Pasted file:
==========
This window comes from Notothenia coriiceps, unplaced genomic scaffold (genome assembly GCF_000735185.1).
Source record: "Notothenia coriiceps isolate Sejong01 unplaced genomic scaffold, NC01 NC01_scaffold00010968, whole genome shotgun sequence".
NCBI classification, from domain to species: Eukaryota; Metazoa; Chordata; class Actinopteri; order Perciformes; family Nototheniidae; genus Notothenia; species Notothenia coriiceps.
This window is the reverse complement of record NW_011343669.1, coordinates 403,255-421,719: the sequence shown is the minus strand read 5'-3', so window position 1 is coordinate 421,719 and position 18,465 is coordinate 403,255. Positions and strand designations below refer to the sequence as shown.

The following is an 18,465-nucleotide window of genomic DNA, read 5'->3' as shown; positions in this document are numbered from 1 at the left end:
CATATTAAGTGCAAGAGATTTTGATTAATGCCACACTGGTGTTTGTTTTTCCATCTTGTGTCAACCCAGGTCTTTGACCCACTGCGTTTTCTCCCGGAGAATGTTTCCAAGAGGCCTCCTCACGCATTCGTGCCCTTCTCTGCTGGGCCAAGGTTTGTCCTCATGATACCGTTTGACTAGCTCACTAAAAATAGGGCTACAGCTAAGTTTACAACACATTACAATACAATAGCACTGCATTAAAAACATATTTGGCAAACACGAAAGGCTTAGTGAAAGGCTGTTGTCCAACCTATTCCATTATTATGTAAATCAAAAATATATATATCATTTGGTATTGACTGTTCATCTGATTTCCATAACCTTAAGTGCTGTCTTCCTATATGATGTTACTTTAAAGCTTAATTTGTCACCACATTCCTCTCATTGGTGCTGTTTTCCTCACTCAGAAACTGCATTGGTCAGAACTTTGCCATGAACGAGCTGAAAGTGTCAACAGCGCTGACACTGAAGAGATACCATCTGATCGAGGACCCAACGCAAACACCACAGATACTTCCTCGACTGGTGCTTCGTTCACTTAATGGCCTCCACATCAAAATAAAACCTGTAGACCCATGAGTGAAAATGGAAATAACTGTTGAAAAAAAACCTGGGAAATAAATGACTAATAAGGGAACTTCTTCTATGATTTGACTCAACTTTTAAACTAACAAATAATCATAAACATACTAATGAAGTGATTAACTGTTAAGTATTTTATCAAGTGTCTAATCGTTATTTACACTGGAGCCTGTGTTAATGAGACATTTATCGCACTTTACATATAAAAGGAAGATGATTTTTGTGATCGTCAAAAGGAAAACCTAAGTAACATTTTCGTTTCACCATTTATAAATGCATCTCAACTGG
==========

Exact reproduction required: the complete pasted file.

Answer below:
This window comes from Notothenia coriiceps, unplaced genomic scaffold (genome assembly GCF_000735185.1).
Source record: "Notothenia coriiceps isolate Sejong01 unplaced genomic scaffold, NC01 NC01_scaffold00010968, whole genome shotgun sequence".
NCBI classification, from domain to species: Eukaryota; Metazoa; Chordata; class Actinopteri; order Perciformes; family Nototheniidae; genus Notothenia; species Notothenia coriiceps.
This window is the reverse complement of record NW_011343669.1, coordinates 403,255-421,719: the sequence shown is the minus strand read 5'-3', so window position 1 is coordinate 421,719 and position 18,465 is coordinate 403,255. Positions and strand designations below refer to the sequence as shown.

The following is an 18,465-nucleotide window of genomic DNA, read 5'->3' as shown; positions in this document are numbered from 1 at the left end:
CATATTAAGTGCAAGAGATTTTGATTAATGCCACACTGGTGTTTGTTTTTCCATCTTGTGTCAACCCAGGTCTTTGACCCACTGCGTTTTCTCCCGGAGAATGTTTCCAAGAGGCCTCCTCACGCATTCGTGCCCTTCTCTGCTGGGCCAAGGTTTGTCCTCATGATACCGTTTGACTAGCTCACTAAAAATAGGGCTACAGCTAAGTTTACAACACATTACAATACAATAGCACTGCATTAAAAACATATTTGGCAAACACGAAAGGCTTAGTGAAAGGCTGTTGTCCAACCTATTCCATTATTATGTAAATCAAAAATATATATATCATTTGGTATTGACTGTTCATCTGATTTCCATAACCTTAAGTGCTGTCTTCCTATATGATGTTACTTTAAAGCTTAATTTGTCACCACATTCCTCTCATTGGTGCTGTTTTCCTCACTCAGAAACTGCATTGGTCAGAACTTTGCCATGAACGAGCTGAAAGTGTCAACAGCGCTGACACTGAAGAGATACCATCTGATCGAGGACCCAACGCAAACACCACAGATACTTCCTCGACTGGTGCTTCGTTCACTTAATGGCCTCCACATCAAAATAAAACCTGTAGACCCATGAGTGAAAATGGAAATAACTGTTGAAAAAAAACCTGGGAAATAAATGACTAATAAGGGAACTTCTTCTATGATTTGACTCAACTTTTAAACTAACAAATAATCATAAACATACTAATGAAGTGATTAACTGTTAAGTATTTTATCAAGTGTCTAATCGTTATTTACACTGGAGCCTGTGTTAATGAGACATTTATCGCACTTTACATATAAAAGGAAGATGATTTTTGTGATCGTCAAAAGGAAAACCTAAGTAACATTTTCGTTTCACCATTTATAAATGCATCTCAACTGG